What I and others are saying is that high-rise, high-density housing helps to address our chronic shortage of supply and delivers it in a sustainable manner. It is this shortage of supply that keeps prices high. This developer can ask £1m for a duplex precisely because supply is short, and yet you simultaneously moan about the price and the increase in supply - it's perverse! This is basic supply & demand.
    As for the social provision, my personal preference is for a decent percentage of social rental (since "affordable" housing can be resold later at market rate), but for some reason, that I'm not privvy to, the developer has - if recent reports by OPENDalston are correct - been allowed to make that provision in the form of the station re-fit.
    You lament the fact that the affordable flats were to be on the lower floors but you overlook the fact that, if OPENDalston et al got their way and kept everything low-rise, all flats would be "in the noisy lower floors overlooking the station & high street".
    There's a lot of muddled thinking here from the anti contingent. For example James seems to think that protecting the "character and community of Dalston" are one and the same thing. They're not. In a market such as ours with an increasing population and chronic low supply with resultant high prices, if you "protect the character" (by which I guess he means keep everything low-rise and probably brick) then you keep supply low and thereby exacerbate the inflationary tendency which results in the current community being priced out of the area. If one is genuinely interested in protecting the current community one should encourage as much building of as many homes - of all kinds - as possible.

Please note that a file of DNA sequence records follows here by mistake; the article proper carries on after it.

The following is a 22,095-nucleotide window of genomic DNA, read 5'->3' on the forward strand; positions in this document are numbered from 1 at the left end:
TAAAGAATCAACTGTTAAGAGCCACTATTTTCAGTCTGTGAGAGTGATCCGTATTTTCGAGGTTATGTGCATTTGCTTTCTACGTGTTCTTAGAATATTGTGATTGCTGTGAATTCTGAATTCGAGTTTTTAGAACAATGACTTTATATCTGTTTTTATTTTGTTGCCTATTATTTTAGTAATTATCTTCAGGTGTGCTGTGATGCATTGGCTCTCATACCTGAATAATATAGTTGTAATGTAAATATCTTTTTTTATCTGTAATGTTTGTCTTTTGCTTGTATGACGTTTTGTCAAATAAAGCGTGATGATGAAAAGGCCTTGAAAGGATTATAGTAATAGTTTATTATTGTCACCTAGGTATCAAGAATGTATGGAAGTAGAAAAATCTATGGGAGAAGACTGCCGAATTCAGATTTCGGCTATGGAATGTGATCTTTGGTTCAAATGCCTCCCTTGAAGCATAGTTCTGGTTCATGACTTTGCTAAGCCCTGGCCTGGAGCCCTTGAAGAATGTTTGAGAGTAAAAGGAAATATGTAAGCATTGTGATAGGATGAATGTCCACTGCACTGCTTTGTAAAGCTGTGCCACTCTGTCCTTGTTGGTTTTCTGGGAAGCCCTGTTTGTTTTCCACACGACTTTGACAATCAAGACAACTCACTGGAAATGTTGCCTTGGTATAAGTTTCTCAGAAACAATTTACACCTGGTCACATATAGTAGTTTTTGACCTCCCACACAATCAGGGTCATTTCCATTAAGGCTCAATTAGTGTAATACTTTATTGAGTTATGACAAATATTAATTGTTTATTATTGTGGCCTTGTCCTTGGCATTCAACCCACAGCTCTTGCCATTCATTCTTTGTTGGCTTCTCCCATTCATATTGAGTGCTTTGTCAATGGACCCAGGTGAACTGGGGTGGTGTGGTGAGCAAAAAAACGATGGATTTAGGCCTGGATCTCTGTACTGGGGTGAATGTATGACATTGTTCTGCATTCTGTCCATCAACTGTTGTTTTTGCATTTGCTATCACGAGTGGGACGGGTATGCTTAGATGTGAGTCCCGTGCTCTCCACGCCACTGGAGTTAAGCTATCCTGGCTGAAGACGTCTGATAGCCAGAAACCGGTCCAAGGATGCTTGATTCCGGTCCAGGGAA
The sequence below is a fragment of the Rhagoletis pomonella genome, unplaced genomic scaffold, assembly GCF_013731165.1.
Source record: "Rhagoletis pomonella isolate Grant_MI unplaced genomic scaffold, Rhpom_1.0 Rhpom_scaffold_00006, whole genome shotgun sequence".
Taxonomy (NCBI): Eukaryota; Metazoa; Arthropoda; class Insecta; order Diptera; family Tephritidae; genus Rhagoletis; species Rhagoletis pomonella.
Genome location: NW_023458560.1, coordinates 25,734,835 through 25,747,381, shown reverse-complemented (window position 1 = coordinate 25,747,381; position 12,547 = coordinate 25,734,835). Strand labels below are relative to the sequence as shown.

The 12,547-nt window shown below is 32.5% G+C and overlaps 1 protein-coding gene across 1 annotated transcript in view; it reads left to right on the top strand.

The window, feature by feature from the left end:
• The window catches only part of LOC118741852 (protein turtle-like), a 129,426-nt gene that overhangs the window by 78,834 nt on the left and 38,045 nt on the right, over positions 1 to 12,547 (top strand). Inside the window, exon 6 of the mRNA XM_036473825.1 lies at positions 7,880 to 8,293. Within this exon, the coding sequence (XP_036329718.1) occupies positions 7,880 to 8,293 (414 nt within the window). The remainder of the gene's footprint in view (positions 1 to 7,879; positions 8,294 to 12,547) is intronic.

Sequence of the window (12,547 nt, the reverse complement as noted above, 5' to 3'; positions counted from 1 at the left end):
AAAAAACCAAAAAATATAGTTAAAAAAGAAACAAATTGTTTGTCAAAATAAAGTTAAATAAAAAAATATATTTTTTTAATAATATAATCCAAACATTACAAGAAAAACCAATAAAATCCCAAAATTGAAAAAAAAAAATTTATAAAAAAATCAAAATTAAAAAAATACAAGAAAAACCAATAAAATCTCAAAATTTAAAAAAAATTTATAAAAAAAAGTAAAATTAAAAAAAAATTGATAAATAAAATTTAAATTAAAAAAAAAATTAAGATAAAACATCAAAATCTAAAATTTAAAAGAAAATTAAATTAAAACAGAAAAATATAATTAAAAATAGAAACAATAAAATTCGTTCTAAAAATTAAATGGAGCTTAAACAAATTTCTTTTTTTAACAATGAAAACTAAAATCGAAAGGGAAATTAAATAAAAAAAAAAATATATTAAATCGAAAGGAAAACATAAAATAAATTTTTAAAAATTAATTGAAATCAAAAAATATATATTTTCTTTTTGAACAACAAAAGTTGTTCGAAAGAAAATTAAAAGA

16. Benjamin - I don’t read this blog as being against tall or dense residential development per se. Your characterisation seems reductive and, frankly, arrogant. I think OPEN Dalston are reminding us that buildings have context and that unless development is managed carefully irreversable damage is done to the character and identity of our communities. You might describe this as NIMBYism but who other than locals are defending our environments against overscale, ugly and exploitative schemes which we will have to live with for the next 30 or more years. The Dalston Kingsland scheme isn’t like Dalston Square which we were led to believe was supposed to have some justifiable overarching public benefit to do with the Olympics. This is a purely private scheme to extract maximum profit from the site at the surrounding areas expense. Most of it will be bought by overseas buy-to-let investors and the fact that they will then sub-let the flats to tenants on short-term leases doesn’t make the design any better.
    Your ‘supply and demand’ explanation of high house prices is also oversimplistic eg government /developer schemes, to lend deposit money for new build to people who cannot otherwise afford to buy, also keeps property above market levels. These are similar to the schemes which led to the 2008 credit crash. Banks have since demanded 20% deposits because they know the stock is overpriced.

  17. I note that once again opposition to environmentally sustainable high-density housing boils down to throwing around subjective words like "overscale, ugly and exploitative". "Overscale" if you want to live in a provincial heritage town. Perhaps undersized if one was wanting to address a housing crisis in an environmentally sustainable manner. And do you not realise that virtually all of London's period terraces were constructed by developers seeking profit? Thankfully, you and OPENDalston weren't around then otherwise nothing would have been built, (except perhaps a faux 17th century cottage which attempted to preserve the character and identity of the area?).